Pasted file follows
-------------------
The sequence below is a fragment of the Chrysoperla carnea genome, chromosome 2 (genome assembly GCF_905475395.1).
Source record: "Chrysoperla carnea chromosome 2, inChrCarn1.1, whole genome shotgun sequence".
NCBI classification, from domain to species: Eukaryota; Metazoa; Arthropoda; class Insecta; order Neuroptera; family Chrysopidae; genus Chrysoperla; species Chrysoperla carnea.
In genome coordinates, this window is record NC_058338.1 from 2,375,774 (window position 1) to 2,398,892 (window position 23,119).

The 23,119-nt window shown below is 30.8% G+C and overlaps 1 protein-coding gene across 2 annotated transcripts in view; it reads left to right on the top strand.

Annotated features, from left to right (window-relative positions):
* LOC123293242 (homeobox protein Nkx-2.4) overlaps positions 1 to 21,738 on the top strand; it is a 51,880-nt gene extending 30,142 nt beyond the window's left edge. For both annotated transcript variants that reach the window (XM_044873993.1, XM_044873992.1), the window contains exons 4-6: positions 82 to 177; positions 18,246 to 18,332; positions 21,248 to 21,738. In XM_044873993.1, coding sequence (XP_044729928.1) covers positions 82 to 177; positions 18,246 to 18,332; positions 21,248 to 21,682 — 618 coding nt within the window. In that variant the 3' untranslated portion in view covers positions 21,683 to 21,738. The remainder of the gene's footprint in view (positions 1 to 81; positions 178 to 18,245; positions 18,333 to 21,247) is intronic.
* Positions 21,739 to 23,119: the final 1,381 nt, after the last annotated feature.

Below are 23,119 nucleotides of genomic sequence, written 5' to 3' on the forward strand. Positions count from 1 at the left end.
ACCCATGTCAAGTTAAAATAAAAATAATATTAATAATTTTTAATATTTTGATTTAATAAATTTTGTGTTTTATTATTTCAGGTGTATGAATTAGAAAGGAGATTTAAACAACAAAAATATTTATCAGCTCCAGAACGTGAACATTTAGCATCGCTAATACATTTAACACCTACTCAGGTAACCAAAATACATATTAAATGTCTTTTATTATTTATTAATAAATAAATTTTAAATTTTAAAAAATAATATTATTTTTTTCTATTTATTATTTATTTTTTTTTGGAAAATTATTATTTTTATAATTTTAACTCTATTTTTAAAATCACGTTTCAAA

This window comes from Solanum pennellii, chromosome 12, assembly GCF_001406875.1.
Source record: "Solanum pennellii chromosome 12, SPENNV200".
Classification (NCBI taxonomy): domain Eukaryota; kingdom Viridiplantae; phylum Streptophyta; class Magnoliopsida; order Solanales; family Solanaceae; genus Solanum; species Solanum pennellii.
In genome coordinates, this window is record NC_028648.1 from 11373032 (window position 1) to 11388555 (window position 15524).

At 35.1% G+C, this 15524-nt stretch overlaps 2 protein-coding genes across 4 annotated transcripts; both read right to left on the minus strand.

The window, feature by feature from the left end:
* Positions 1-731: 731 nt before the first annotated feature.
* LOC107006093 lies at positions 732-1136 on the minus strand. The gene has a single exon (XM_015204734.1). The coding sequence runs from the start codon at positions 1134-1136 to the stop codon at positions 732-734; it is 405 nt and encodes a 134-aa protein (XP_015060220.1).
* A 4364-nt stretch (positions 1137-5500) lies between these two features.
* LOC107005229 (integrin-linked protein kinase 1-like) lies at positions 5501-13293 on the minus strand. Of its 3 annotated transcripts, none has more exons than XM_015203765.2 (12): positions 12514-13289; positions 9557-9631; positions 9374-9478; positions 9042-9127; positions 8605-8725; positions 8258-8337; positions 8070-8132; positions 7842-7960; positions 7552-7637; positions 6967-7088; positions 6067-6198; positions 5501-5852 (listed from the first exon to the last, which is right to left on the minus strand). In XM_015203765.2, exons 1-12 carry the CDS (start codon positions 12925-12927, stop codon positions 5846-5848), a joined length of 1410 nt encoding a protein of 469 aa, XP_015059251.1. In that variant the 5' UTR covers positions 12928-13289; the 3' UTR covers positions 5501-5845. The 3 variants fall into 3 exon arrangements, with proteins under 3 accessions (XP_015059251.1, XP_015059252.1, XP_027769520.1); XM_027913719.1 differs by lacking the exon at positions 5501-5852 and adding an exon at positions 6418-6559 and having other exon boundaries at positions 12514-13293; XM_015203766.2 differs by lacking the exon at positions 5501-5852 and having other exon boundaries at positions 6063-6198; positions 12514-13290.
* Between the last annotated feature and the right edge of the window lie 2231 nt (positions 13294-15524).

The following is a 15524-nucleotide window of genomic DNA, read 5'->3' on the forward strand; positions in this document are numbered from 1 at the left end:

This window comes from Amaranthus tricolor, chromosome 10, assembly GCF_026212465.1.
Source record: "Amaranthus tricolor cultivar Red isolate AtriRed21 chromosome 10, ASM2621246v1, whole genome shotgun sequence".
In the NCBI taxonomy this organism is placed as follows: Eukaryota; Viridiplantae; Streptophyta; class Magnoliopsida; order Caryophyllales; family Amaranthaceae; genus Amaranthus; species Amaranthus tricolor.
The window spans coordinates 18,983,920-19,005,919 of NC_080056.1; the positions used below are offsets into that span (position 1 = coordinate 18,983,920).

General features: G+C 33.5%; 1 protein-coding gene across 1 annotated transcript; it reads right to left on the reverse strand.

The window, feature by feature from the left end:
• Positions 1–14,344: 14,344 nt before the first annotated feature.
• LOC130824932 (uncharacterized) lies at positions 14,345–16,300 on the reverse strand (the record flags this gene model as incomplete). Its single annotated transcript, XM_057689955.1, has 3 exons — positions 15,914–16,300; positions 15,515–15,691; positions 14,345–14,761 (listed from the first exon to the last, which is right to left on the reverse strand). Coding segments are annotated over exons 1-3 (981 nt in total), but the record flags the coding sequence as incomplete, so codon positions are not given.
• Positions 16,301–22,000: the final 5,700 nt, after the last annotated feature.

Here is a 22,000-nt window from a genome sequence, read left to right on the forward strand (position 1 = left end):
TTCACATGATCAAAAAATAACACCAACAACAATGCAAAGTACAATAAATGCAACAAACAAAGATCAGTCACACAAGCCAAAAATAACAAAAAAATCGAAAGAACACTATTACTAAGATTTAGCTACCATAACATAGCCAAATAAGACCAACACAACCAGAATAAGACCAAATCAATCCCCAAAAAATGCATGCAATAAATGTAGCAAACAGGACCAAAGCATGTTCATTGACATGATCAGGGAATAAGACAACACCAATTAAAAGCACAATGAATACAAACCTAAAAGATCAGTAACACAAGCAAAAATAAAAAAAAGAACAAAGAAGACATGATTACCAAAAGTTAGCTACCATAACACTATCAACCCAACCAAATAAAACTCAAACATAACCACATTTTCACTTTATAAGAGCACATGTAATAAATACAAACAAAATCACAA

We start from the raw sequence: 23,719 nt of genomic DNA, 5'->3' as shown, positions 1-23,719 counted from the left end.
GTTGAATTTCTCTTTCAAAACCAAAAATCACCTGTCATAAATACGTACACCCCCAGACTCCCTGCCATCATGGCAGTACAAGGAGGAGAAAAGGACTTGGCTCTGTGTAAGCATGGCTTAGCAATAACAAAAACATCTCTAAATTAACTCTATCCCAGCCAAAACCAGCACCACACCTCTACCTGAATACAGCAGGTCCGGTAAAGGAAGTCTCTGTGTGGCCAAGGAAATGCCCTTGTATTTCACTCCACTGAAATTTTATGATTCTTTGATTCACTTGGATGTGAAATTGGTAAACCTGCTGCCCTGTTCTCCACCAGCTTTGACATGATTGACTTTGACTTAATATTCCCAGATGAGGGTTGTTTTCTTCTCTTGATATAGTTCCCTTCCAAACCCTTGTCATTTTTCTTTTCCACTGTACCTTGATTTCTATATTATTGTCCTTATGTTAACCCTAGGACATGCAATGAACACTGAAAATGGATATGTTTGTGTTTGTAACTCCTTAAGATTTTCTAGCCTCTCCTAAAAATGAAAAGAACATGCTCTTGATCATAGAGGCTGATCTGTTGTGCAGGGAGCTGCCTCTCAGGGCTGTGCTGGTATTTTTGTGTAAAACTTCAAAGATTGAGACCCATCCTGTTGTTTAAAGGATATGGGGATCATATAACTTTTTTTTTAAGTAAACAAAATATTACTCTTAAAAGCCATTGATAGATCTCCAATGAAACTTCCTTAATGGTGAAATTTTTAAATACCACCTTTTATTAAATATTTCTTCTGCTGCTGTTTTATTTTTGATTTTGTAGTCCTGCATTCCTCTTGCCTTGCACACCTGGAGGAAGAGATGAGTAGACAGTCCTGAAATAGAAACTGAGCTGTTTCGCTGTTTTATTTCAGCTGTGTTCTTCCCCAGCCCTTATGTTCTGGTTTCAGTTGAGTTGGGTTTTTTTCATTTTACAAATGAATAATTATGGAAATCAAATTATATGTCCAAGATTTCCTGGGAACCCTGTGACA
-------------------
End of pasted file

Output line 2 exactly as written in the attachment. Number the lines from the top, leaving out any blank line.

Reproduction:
Source record: "Chrysoperla carnea chromosome 2, inChrCarn1.1, whole genome shotgun sequence".